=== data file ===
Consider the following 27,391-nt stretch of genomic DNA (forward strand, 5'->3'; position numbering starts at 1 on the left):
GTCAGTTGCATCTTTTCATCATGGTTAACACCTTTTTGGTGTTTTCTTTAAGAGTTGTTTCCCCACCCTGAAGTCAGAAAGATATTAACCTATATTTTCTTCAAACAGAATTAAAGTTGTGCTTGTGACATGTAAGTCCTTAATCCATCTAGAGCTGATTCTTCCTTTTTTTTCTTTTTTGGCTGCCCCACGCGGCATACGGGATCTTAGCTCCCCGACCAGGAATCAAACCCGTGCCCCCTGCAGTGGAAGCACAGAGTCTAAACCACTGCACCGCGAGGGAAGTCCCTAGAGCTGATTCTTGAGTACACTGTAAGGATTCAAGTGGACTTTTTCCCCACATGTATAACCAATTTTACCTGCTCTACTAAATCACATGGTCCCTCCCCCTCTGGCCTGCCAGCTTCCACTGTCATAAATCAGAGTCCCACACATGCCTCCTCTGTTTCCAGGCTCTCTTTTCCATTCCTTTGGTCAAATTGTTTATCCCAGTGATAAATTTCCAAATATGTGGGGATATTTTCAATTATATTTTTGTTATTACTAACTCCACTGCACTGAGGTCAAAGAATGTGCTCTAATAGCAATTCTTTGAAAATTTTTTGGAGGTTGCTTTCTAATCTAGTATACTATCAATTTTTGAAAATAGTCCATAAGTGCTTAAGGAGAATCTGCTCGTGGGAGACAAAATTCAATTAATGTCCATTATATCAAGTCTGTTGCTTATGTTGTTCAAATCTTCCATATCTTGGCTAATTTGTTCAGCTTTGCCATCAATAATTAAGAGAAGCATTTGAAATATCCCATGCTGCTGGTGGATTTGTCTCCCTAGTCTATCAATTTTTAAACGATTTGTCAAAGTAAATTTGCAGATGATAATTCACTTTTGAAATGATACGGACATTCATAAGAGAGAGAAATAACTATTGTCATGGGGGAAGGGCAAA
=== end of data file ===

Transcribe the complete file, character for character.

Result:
Consider the following 27,391-nt stretch of genomic DNA (forward strand, 5'->3'; position numbering starts at 1 on the left):
GTCAGTTGCATCTTTTCATCATGGTTAACACCTTTTTGGTGTTTTCTTTAAGAGTTGTTTCCCCACCCTGAAGTCAGAAAGATATTAACCTATATTTTCTTCAAACAGAATTAAAGTTGTGCTTGTGACATGTAAGTCCTTAATCCATCTAGAGCTGATTCTTCCTTTTTTTTCTTTTTTGGCTGCCCCACGCGGCATACGGGATCTTAGCTCCCCGACCAGGAATCAAACCCGTGCCCCCTGCAGTGGAAGCACAGAGTCTAAACCACTGCACCGCGAGGGAAGTCCCTAGAGCTGATTCTTGAGTACACTGTAAGGATTCAAGTGGACTTTTTCCCCACATGTATAACCAATTTTACCTGCTCTACTAAATCACATGGTCCCTCCCCCTCTGGCCTGCCAGCTTCCACTGTCATAAATCAGAGTCCCACACATGCCTCCTCTGTTTCCAGGCTCTCTTTTCCATTCCTTTGGTCAAATTGTTTATCCCAGTGATAAATTTCCAAATATGTGGGGATATTTTCAATTATATTTTTGTTATTACTAACTCCACTGCACTGAGGTCAAAGAATGTGCTCTAATAGCAATTCTTTGAAAATTTTTTGGAGGTTGCTTTCTAATCTAGTATACTATCAATTTTTGAAAATAGTCCATAAGTGCTTAAGGAGAATCTGCTCGTGGGAGACAAAATTCAATTAATGTCCATTATATCAAGTCTGTTGCTTATGTTGTTCAAATCTTCCATATCTTGGCTAATTTGTTCAGCTTTGCCATCAATAATTAAGAGAAGCATTTGAAATATCCCATGCTGCTGGTGGATTTGTCTCCCTAGTCTATCAATTTTTAAACGATTTGTCAAAGTAAATTTGCAGATGATAATTCACTTTTGAAATGATACGGACATTCATAAGAGAGAGAAATAACTATTGTCATGGGGGAAGGGCAAA